Social Liberal Forum holds hustings for Farron and Lamb

The Social Liberal Forum Conference ended yesterday with a 90 minute hustings between Tim Farron and Norman Lamb. Both men turned up dressed in very similar clothes. As I tweeted at the time, if they had been women, we’d never have heard the end of it.

It was a lively event, not least because they did allow questions from the floor that hadn’t been submitted in advance – and they allowed supplementaries. The candidates were both put under more pressure than they had been at any other event I’d seen so far. There is nothing wrong with vanilla ice cream, but if the other hustings were that, then this one was Chilli and Dark Chocolate ice cream – rich with flavour and full of warmth. When I say warmth, I am not referring to the temperature in the room. The air-conditioning was broken, leading Nick Barlow to make one observation:

I was absolutely delighted to see Tim Farron put forward the possibility that taxes might just have to go up to pay for public services. It’s a debate that needs to be had, but I think a lot more thought needs to go in to how we make the arguments in this deeply selfish political environment. How do we persuade people that it’s necessary when we’re still suffering from Thatcher-induced focus on self rather than on community?

The most controversial questions came on the economy from Katherine Bavage and on peerages from Seth Thevoz. Katherine asked whether both regretted voting against SLF amendments on economic policy at our 2013 Conference. Tim Farron’s intervention in that debate had been a bit of a game changer. He was pretty candid that he’d been doing so as he felt it was important in that instance to be a team player. He went on to say that he wouldn’t pick fights with Conference as leader. I don’t think that a Conference defeat does the leadership any harm, especially in our current situation. In fact, it actually does them some good, because it shows them that they don’t have all the power. I don’t think he should be overly worried about avoiding fights with Conference. It’s respecting the outcome that’s important.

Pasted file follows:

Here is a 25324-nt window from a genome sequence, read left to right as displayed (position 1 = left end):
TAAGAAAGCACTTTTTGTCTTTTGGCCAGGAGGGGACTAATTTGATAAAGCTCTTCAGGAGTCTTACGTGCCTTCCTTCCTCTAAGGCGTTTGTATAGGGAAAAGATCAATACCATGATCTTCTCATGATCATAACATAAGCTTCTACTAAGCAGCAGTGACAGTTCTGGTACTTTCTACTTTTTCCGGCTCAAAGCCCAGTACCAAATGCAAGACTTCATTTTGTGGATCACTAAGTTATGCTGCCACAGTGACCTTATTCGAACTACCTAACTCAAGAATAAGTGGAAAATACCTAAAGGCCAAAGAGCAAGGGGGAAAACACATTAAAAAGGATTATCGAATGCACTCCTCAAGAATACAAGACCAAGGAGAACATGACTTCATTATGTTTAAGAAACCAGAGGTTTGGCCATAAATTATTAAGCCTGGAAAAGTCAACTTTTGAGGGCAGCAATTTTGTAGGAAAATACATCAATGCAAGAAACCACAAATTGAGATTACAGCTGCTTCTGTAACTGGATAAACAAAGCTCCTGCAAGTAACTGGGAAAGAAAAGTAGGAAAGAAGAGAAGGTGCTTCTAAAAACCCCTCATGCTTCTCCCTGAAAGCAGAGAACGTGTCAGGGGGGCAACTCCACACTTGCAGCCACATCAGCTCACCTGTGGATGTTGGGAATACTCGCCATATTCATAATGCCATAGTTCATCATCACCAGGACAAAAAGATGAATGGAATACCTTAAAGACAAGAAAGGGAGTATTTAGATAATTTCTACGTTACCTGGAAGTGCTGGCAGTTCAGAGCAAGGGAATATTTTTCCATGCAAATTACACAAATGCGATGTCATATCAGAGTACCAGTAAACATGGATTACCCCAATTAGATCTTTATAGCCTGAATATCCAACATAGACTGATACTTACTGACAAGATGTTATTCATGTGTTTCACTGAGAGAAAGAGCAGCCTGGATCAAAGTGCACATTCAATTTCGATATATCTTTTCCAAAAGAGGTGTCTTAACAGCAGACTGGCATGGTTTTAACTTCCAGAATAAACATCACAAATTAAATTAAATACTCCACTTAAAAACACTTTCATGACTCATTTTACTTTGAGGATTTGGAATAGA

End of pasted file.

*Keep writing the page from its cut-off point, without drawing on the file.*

What was very clear was that we have two seriously good candidates for leader. They have different approaches. Tim gets you in the gut when he speaks, and he understands the importance of emotions in today’s political environment. Norman wants to build an intellectual powerhouse of liberalism that will draw people to us. He also has the experience of turning round to officials who are trying to find all sorts of reasons not to organise their services in the most people centred and practical way and making sure that they got on with it anyway.

Both candidates said that they just wouldn’t give peerages to party donors, although Tim said that we wouldn’t have the opportunity to appoint many people.

There was amusement when Tim Farron quoted Trotsky. This was in response to a question from Daisy Cooper on whether the party should be leading an insurgency.

You can watch the whole thing here. The excellent Jon ball filmed much of the day’s proceedings.

And here are some tweets from people who were there:

And if that wasn’t enough to help you make up your mind, there’s a chance to ask Norman Lamb a question tomorrow:

And Tim Farron is on Any Questions this week on Radio 4 on Friday at 8 pm.

* Caron Lindsay is Editor of Liberal Democrat Voice and blogs at Caron's Musings

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2 Comments

  • Liberal Neil 6th Jul '15 - 11:01am

    I interpreted Tim’s answer about conference slightly differently. I took the emphasis to be on avoiding ‘fights’ with conference, and the macho posturing we saw on occasion from both Nick and Paddy* when they were leader.

    I don’t think Tim was suggesting that he might not disagree with conference decisions sometimes, but that he thought it was counter-productive to turn them into battles, which was always Charles’ more sensible approach.

    *Worth noting that while Paddy is now trumpeting Norman and his radical approach to drugs policy, one of his first major rows with conference was over the far less radical drugs policy proposals at the 1994 conference.

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